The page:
Strawberry and Chocolate View large image

Film Details

Directed by: Tomas Gutierrez Alea Juan Carlos Tabio

Produced: 1993

Countries & Regions: Cuba

DVD Details

Certificate: 18

Studio: Mr Bongo Records

Length: 110 mins

Format: DVD

Released: 23 February 2009

Cat No: MRBDVD013

Moviemail Details

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Strawberry and Chocolate

Cast: Jorge Perugorria , Vladimir Cruz , Mirta Ibarra , Antonio Carmona , Francisco Gatorno , Jorge Angelino , Marilyn Solaya , Andrés Cortina , Ricardo Avila , Zolanda Oña , Diana Iris del Puerto

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The first film from Cuba with a gay perspective and critical of the Castro regime. This is a heart-warming story about solidarity between... Read More

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The first film from Cuba with a gay perspective and critical of the Castro regime. This is a heart-warming story about solidarity between two very different people. David (Vladimir Cruz) is an uptight macho communist student at Havana University, who shortly after splitting from his girlfriend meets Diego (Jorge Perugorría), an extravagant gay artist with an irreverent attitude to Castro. Appalled by Diego’s disrespectful attitude, David decides that it is his duty to convert him, and a friendship is born. Using attitudes towards homosexuality as an example of intolerance and bigotry, the film aims to encourage an understanding of the conflicts which emerge from a politically changing nation.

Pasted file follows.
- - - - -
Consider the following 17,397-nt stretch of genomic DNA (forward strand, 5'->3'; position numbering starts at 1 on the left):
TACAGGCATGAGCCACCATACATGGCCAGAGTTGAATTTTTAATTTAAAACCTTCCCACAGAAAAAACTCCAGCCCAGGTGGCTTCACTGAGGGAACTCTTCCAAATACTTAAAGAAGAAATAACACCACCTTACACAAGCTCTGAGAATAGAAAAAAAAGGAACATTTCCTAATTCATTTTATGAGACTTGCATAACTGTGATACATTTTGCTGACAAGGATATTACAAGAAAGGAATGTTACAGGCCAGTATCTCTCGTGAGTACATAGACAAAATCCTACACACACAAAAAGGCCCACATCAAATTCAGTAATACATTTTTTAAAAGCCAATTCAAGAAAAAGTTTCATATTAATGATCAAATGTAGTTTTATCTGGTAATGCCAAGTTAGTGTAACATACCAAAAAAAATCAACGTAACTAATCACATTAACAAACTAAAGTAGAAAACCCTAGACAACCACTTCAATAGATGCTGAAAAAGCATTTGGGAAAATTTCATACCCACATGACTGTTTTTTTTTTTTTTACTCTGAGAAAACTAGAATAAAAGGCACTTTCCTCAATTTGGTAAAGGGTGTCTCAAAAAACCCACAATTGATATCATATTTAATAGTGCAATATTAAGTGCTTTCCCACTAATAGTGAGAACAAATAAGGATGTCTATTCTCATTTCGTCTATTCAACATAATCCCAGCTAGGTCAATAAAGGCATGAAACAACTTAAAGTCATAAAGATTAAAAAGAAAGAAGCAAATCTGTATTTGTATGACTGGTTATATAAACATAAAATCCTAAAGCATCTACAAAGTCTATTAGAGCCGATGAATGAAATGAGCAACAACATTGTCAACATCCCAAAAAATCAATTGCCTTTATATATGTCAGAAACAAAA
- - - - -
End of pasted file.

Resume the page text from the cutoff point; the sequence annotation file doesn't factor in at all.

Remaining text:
The first Cuban film to be nominated for an Oscar, Tomás Gutiérrez Alea and Juan Carlos Tabío's Strawberries and Chocolate is a warm, witty story of friendship filmed against the chaos and colour of Havana.


David (Vladimir Cruz), an idealistic student, lets his earnestness get the better of him when he takes his fiancee to a shabby hotel. She tearfully demurs, but to her shock he agrees to postpone their union til their wedding night. The next thing we know, she's married another man and David is drowning his sorrows in dairy at Coppelia, Havana's famous ice-cream park.

He is soon joined by Diego (Jorge Perrugoria), who spies a potential opening. Diego is older, handsome, and far from demure; he's also eating strawberry ice-cream, which instantly arouses David's suspicions, as chocolate - the preferred choice - was also available. But Diego defies Cuban convention in more ways than one: a flamboyant and outspoken gay artist, his apartment is a clutter where photos of Marilyn Monroe join religious iconography.

Diego's comically unsuccessful seduction of David's body leads into a longer and more substantial meeting of minds, and the film defies our expectations of the genre by leaving both men unconverted.


Given Cuba's tardy attempts to reform official attitudes towards homosexuality, it is surprising to find a home-grown film which tackles the issue with such candour - especially one made as early as 1994 by the founder of Cuba's national film unit.


Ultimately, Strawberries and Chocolate is a celebration of difference, and the relationship between the incorruptible David and the unconventional Diego mirrors the Castro regime's slow acceptance of the fact that dissent need not be unpatriotic.

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